Inherent Vice: Paul Thomas Anderson and His Actors

inherent_vice_3_phoenix_andersonDirector Paul Thomas Anderson and his ensemble appeared on the Walter Reader Theater stage on Saturday afternoon, after the packed press screening,  to discuss his new film, Inherent Vice.  

The eagerly awaited film, which premiered at the New York Film Festival Saturday night, October 4, as its prestigious center piece, bows December 12.

Anderson described his film as “beautifully written stuff, mixed in with the best fart jokes and silly songs that you can imagine.”

inherent_vice_5_phoenix_andersonJoaquin Phoenix plays drug-fueled detective Doc Sportello, who investigates the disappearance of a former beau.

Inherent Vice is narrated by Joanna Newsom. “I loved the way she talked; she’s a supporting character in the book — Doc’s best gal pal who knew more about things and was always right about things,” Anderson said of using a voiceover. “I got paranoid you shouldn’t use a voiceover narrator, but a lot  of my favorite films do. … I was afraid to until now. There was so much good stuff that character could say that seemed helpful, and wouldn’t step on it or subtract from it, but add to it.”

The opening scene has Newsom reciting the lines in person: “I was 99 percent sure that would not be in the movie, and it was.  There is a bit of a sense of floating on instinct or opportunity while on set with Anderson.”

The cast, aside from a silent Phoenix, also expanded on shooting countless long takes with Anderson, resulting in an experience that was either heavily structured or loose, but always highly creative.

inherent_vice_4_andersonFor Sasha Pieterse, best known to fans as one of the stars of “Pretty Little Liars,” the experience proved revelatory. “I’m used to TV, where we always stick to a schedule,” she said. “With this, one of my scenes took two days! No one really likes that on production side, but the fact that we can do that is amazing.”

“Paul runs a set that’s very subtle,” said Jena Malone, who plays one of the women who points Phoenix’s character toward the mysteries that he solves — sort of? — in the shaggy-dog tale set in 1970s California. “It’s very quiet. People all know what they’re doing and they don’t make too much of a fuss about it. It really lets the actors feel comfortable to raise their voice or whisper.”

Matin Short, who portrays “a dentist who really likes cocaine,” agrees. “Whenever you work with a director who’s already made the film in their head and you’re just going through the motions, that’s not as creative as working with someone like Paul, who says, ‘Okay, scream that line out. Now don’t scream it this time,’ ” he said. “Paul’s just printing as many variations as what life can be.”

inherent_vice_3_phoenix_brolin_del_toro_andersonSome enjoyed more improv opportunities than others: Sasha Pieterse said of a scene with Phoenix and Martin Short, “There was one take in particular where all three of us did something completely different. We didn’t tell each other, we just put our characters into that place, we collaborated and it turned to something beautiful. … That’s what made the film together: this chaos that we all brought that turned into something simple.”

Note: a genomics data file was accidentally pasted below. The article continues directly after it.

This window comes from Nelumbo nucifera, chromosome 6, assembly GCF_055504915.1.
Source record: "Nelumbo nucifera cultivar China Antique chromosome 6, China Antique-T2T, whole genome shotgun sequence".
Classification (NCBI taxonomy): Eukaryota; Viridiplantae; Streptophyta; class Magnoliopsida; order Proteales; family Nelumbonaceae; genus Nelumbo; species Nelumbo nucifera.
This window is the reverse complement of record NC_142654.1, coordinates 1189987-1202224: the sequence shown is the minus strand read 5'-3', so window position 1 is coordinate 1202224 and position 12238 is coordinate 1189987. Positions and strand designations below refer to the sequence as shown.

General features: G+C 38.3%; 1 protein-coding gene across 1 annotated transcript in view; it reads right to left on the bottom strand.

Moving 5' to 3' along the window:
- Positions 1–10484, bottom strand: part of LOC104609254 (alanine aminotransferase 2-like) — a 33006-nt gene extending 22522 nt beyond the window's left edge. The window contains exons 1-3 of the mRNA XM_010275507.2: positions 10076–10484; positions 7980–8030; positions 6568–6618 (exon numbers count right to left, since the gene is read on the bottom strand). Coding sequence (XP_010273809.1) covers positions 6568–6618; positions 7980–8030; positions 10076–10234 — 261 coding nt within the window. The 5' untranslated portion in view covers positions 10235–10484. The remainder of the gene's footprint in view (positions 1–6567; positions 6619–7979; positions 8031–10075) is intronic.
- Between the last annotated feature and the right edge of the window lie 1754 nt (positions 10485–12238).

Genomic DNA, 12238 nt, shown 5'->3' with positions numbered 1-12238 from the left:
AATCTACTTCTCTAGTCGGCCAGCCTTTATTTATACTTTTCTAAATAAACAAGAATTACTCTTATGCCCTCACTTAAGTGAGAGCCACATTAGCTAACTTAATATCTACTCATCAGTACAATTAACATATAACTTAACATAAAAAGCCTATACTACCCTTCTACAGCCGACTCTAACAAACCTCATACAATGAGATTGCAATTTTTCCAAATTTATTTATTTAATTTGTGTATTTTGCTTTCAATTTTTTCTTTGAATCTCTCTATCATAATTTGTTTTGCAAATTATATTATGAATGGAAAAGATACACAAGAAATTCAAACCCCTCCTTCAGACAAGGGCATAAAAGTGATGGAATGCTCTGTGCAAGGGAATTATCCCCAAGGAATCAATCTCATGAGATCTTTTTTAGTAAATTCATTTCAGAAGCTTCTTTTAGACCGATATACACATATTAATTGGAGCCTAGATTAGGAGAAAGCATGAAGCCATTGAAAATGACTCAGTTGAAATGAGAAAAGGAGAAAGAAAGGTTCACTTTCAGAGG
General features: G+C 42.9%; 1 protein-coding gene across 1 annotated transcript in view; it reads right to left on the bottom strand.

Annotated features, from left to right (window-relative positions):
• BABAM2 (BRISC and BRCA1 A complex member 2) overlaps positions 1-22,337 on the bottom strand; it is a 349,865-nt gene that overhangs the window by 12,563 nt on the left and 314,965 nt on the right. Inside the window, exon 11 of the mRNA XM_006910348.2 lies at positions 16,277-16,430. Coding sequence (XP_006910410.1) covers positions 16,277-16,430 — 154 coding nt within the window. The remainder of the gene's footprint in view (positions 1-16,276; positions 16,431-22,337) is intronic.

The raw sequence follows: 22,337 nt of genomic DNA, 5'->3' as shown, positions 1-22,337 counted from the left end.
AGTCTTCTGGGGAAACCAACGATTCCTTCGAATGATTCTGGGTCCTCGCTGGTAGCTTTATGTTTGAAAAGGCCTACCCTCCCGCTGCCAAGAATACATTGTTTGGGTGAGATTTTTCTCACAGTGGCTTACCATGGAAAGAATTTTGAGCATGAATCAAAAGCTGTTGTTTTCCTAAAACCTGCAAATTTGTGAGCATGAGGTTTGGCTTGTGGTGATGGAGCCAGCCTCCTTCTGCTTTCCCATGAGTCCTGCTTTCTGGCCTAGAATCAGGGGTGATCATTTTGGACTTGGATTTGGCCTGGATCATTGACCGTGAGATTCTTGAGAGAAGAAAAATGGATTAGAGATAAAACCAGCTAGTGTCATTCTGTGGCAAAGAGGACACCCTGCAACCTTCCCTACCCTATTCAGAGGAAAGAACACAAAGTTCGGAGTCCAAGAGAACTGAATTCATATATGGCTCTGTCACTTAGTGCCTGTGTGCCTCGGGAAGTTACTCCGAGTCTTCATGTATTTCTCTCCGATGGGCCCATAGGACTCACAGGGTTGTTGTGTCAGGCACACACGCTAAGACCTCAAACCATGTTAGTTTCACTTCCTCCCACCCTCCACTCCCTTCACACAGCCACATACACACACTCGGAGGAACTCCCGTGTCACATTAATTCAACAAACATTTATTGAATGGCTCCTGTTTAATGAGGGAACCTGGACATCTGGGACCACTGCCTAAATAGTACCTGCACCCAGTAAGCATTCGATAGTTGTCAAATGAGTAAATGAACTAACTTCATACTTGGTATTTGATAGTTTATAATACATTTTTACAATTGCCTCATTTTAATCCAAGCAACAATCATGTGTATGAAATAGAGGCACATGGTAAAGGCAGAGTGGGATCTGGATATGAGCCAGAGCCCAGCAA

Short agreed: “It was really trying to create as many elements and colors and hues that could help Paul later on when he was putting it together, and that was very freeing.”

Owen Wilson added that he always felt safe, and Michael K. Williams, who is used to TV’s regimented schedule, told his fellow actors, “It actually makes me feel good to hear you say that — I thought it was just me. I didn’t know if Paul liked me!”

inherent_vice_2_phoenix_andersonJena Malone’s dialogue-heavy moment was more structured: “We just started with the words because they’re so important in this film, and I guess that was a new thing for me,” she reflected. “I was never able to collaborate with a director to just sit down with the words and feel right. … The film’s chaos can only come from a grounded, logical base, because you have to know where you’re gonna be spinning from. … The logic become the chaos and the chaos becomes the logic.”

Hong Chau guessed of the director’s approach, “I don’t think Paul went into it knowing exactly what he wanted because I think he liked to experiment and have the possibility of interesting things happening on the day of, and I think that’s what he wanted to capture.”

Benicio Del Toro also said of the experience, “Anderson would take a scene that takes place on a table and he’ll move it into a car, and it was like dancing in a way, and I really enjoyed it. I think working with Joaquin with my scene with Josh Brolin too were a lot of fun — there was a lot of laughing and Paul was laughing at us.”

Katherine Waterston said, “Working with Paul was the best creative experiences I’ve ever had, I don’t kno w how he does what he does.”

Maya Rudolph summarized, “What I love so much about Paul’s work is it’s anything and everything, and yet it’s always his.”

“Luckily, we’re able to still keep that alive and going — I started doing at the beginning, so it’s the only way I know how to do it,” said Anderson, who was excited about the evening but anticipated “all the nerves that accompany that. Everything could break easily, but that adds to the thrill of it all, and it looks beautiful.

“Not to phase anything out; there’s room for both things,” he quickly added of other filmmakers digital preferences. “I’m just glad the projectors are still there. That should just be how it is, nothing should go away.”